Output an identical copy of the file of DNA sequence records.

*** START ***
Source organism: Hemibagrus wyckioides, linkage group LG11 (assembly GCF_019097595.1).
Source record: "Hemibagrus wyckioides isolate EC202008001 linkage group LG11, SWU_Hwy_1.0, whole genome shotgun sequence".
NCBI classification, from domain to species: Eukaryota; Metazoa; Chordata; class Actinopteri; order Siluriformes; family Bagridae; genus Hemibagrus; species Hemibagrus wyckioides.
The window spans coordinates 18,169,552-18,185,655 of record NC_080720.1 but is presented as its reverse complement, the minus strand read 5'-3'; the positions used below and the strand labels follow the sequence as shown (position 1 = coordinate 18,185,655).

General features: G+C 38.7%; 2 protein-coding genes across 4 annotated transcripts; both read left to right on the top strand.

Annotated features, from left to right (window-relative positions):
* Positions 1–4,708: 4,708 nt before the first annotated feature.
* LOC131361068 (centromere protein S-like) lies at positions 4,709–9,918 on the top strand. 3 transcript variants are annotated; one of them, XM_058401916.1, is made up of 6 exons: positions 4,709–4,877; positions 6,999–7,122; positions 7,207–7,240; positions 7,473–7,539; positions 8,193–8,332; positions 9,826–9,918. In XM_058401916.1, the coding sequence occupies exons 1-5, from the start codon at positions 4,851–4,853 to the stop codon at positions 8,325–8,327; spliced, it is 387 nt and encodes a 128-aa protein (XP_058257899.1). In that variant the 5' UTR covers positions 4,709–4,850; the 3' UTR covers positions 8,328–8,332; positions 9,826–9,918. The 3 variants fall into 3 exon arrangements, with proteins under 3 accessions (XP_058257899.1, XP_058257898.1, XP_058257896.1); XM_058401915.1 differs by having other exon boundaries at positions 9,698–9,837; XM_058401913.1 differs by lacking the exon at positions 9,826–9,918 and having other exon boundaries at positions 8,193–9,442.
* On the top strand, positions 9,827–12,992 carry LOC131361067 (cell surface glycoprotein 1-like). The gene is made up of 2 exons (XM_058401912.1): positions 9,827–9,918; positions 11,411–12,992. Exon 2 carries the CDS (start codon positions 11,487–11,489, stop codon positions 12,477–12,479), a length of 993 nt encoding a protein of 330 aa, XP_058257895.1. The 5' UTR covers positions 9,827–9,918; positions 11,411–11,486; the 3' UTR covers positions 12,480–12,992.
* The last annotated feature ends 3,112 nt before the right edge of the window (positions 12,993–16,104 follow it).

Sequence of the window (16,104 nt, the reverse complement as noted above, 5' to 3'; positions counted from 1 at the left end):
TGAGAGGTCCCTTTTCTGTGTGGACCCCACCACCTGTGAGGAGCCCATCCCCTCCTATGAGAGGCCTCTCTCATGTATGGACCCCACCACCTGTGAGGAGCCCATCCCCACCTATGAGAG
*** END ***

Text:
Source organism: Hemibagrus wyckioides, linkage group LG11 (assembly GCF_019097595.1).
Source record: "Hemibagrus wyckioides isolate EC202008001 linkage group LG11, SWU_Hwy_1.0, whole genome shotgun sequence".
NCBI classification, from domain to species: Eukaryota; Metazoa; Chordata; class Actinopteri; order Siluriformes; family Bagridae; genus Hemibagrus; species Hemibagrus wyckioides.
The window spans coordinates 18,169,552-18,185,655 of record NC_080720.1 but is presented as its reverse complement, the minus strand read 5'-3'; the positions used below and the strand labels follow the sequence as shown (position 1 = coordinate 18,185,655).

General features: G+C 38.7%; 2 protein-coding genes across 4 annotated transcripts; both read left to right on the top strand.

Annotated features, from left to right (window-relative positions):
* Positions 1–4,708: 4,708 nt before the first annotated feature.
* LOC131361068 (centromere protein S-like) lies at positions 4,709–9,918 on the top strand. 3 transcript variants are annotated; one of them, XM_058401916.1, is made up of 6 exons: positions 4,709–4,877; positions 6,999–7,122; positions 7,207–7,240; positions 7,473–7,539; positions 8,193–8,332; positions 9,826–9,918. In XM_058401916.1, the coding sequence occupies exons 1-5, from the start codon at positions 4,851–4,853 to the stop codon at positions 8,325–8,327; spliced, it is 387 nt and encodes a 128-aa protein (XP_058257899.1). In that variant the 5' UTR covers positions 4,709–4,850; the 3' UTR covers positions 8,328–8,332; positions 9,826–9,918. The 3 variants fall into 3 exon arrangements, with proteins under 3 accessions (XP_058257899.1, XP_058257898.1, XP_058257896.1); XM_058401915.1 differs by having other exon boundaries at positions 9,698–9,837; XM_058401913.1 differs by lacking the exon at positions 9,826–9,918 and having other exon boundaries at positions 8,193–9,442.
* On the top strand, positions 9,827–12,992 carry LOC131361067 (cell surface glycoprotein 1-like). The gene is made up of 2 exons (XM_058401912.1): positions 9,827–9,918; positions 11,411–12,992. Exon 2 carries the CDS (start codon positions 11,487–11,489, stop codon positions 12,477–12,479), a length of 993 nt encoding a protein of 330 aa, XP_058257895.1. The 5' UTR covers positions 9,827–9,918; positions 11,411–11,486; the 3' UTR covers positions 12,480–12,992.
* The last annotated feature ends 3,112 nt before the right edge of the window (positions 12,993–16,104 follow it).

Sequence of the window (16,104 nt, the reverse complement as noted above, 5' to 3'; positions counted from 1 at the left end):
TGAGAGGTCCCTTTTCTGTGTGGACCCCACCACCTGTGAGGAGCCCATCCCCTCCTATGAGAGGCCTCTCTCATGTATGGACCCCACCACCTGTGAGGAGCCCATCCCCACCTATGAGAG